SpaceX Booster 4 Lifting Onto Launch Table

SpaceX is lifting Super Heavy Booster 4 onto the launch table which is beside the new giant launch tower.

There were previous pictures of the launch table under construction and workers in the picture show the giant size of the table.

SOURCES – NASASpaceflight, What About It?, SpaceX
Written By Brian Wang, Nextbigfuture.com

30 thoughts on “SpaceX Booster 4 Lifting Onto Launch Table”

  1. well. various coasts if the oil rig/ supported island model is to be believed. Pacific coast better than Gulf or Atlantic methinks.

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  2. Things have always been designed for a given life, outside of a literal handful of things like religious monuments.

    Because if you designed something to last forever it would cost infinity, and weigh infinity.

    Now I won't deny that there are some ridiculous decisions that get made. – Sometimes because some committee meeting came up with a profit projection scheme where if the item automagically bricks itself after 24 months then OF COURSE the customer would be happy to buy another one.

    But a lot of the time because (listing things I've PERSONAL experience with)

    • someone was an idiot,
    • or there was some interaction nobody thought of between one part and the packaging material during shipping,
    • or they had 12 months to do the design, 2 months to test the final product and this particular problem doesn't appear until 2 years down the track
    • the product as designed lasts decades, but 3 months into production that gasket manufacturer went broke and the "equivalent" product from a different supplier was only equivalent for an application totally different from yours.
    • The tubing manufacturer buys their polymer from a supplier who, without telling anyone, changed the factory they source from. It was supposed to be identical, but there is a 0.2% plasticizer that is critically changed.
    • The sub-component manufacturer has a part buyer who found what he thought was an identical part from a cheaper supply so he would save 15c per part and make a bonus this year.
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  3. Even back in the early 1980s, PM was far more gee-whiz than technical.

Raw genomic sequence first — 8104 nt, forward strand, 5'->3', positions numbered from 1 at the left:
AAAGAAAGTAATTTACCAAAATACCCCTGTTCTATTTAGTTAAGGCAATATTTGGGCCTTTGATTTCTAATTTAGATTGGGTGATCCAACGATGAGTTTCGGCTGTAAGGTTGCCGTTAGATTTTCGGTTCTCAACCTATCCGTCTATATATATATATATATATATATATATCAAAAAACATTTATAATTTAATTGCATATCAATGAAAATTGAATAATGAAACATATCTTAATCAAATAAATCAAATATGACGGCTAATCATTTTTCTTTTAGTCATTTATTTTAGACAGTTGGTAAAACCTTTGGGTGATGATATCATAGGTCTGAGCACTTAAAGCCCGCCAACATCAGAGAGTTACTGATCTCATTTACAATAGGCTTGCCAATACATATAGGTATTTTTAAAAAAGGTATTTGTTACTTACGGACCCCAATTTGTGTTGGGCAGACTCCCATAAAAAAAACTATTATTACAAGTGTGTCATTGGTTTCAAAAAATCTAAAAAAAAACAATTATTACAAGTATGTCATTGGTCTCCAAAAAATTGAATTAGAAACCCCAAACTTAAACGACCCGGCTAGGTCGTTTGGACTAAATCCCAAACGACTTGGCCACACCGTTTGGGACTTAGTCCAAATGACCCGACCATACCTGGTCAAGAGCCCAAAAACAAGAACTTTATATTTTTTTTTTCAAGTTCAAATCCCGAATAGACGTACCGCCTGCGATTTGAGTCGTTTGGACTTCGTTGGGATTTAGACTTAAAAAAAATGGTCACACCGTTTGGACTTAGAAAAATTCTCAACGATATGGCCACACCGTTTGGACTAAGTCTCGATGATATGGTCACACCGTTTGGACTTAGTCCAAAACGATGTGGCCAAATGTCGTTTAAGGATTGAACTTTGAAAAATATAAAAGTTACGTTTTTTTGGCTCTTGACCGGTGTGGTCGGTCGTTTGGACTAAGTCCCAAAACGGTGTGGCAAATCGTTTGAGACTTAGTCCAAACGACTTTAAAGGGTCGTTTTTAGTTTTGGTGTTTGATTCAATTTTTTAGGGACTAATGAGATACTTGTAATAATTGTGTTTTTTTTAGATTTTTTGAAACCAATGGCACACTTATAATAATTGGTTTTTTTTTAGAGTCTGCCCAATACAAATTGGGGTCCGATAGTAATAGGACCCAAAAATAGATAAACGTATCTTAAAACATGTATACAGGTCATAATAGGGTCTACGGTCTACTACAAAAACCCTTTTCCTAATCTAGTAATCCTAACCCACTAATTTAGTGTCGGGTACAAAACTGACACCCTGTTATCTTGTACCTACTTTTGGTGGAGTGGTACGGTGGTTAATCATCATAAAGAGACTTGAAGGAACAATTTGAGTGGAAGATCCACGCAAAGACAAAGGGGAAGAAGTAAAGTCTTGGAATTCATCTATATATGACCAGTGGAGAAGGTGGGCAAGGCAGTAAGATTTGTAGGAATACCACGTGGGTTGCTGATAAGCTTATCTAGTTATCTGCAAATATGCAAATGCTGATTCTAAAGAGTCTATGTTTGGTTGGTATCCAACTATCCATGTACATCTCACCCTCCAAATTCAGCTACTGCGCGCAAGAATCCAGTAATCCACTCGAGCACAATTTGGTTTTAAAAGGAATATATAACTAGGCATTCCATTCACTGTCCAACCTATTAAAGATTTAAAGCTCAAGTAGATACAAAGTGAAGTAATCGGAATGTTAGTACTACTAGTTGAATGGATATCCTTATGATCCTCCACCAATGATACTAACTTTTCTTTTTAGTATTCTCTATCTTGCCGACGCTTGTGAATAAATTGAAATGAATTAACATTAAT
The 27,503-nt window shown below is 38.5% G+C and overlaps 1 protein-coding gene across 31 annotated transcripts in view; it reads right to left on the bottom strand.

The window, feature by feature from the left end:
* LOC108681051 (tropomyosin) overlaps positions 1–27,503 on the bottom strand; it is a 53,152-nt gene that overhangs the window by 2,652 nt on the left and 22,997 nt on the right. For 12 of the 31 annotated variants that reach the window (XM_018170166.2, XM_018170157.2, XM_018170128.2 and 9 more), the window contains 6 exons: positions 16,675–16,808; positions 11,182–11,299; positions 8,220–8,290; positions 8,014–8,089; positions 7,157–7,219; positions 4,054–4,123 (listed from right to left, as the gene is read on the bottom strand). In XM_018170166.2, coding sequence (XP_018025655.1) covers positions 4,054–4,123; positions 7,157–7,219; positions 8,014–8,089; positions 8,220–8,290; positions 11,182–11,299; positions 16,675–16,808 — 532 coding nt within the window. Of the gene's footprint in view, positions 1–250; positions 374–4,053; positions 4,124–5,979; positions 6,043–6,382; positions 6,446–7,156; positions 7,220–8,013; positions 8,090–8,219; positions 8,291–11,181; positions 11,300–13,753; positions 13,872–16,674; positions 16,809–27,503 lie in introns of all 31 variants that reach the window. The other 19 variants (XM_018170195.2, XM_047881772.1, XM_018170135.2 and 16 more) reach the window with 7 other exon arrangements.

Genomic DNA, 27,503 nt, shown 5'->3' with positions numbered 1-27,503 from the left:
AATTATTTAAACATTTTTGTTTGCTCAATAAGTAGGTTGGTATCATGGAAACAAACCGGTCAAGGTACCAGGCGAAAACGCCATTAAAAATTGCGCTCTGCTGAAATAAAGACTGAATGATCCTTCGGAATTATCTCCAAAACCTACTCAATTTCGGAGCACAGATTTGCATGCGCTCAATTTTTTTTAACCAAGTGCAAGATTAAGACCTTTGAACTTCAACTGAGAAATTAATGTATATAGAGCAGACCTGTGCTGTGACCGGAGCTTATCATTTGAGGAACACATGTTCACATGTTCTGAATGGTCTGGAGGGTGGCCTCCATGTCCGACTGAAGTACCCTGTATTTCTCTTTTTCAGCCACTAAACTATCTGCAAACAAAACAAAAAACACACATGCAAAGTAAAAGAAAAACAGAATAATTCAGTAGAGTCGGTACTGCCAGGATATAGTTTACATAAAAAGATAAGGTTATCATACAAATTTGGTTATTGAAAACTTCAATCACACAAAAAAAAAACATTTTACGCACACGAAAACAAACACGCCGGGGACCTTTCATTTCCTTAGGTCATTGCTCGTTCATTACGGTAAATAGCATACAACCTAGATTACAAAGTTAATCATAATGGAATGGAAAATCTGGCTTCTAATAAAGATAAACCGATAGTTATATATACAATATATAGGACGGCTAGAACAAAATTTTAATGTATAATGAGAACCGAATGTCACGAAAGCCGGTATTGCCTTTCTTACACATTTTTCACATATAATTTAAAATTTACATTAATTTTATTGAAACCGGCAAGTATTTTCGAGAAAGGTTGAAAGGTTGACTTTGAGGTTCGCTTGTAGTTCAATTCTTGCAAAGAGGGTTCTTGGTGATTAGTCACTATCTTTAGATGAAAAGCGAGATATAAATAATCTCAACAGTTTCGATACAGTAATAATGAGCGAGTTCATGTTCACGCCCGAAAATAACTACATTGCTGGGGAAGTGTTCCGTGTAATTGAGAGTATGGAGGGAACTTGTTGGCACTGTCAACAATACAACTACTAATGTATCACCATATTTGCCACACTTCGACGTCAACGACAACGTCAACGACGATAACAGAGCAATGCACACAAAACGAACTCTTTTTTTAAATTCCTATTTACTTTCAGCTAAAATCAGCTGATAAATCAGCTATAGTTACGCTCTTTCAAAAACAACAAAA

Don't get me wrong, it's never been as bad a Popular Science.

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  4. I think it has to do with the reflected shockwave from the hypersonic exhaust destroying the rocket and the launchpad.

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  5. speaking of such systems:
    whatever happened to the second uncrewed test flight of the Starliner, scheduled to lift off Tuesday on a ULA Atlas V rocket from the Cape??
    **crickets**

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  6. I think the long term plan is launching off modified oil drilling platforms, right? Long term, the pad at "Starbase" is going to be like the road out of the end of an auto factory: The vehicles only see it once after being manufactured. They'll be launched once from Starbase, then used elsewhere.

    That doesn't mean the launch from Starbase will be wasted, of course.

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  7. Reasonable.
    Though waterproofing and draining foundation walls (before construction) is trivial these days, it is certainly not cheap and presumes the User will be around for 50 years.

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  8. With All Due Respect (and to accept the pragmatics of the Business), it's the T&D engineers who have led the way to a 'design for obsolescence' culture. Failures at Warranty Period +1d, wear-out at the timing of a new product cycle (an Apple/ GM favourite), and a culture of easily (hopefully) replaceable 'transition parts' (essentially a labor subscription). Personal Request: more durable seals (c'mon EPDM and/or silicone?) and respect the duty cycles of the end result (5 uses per day or 5,000?).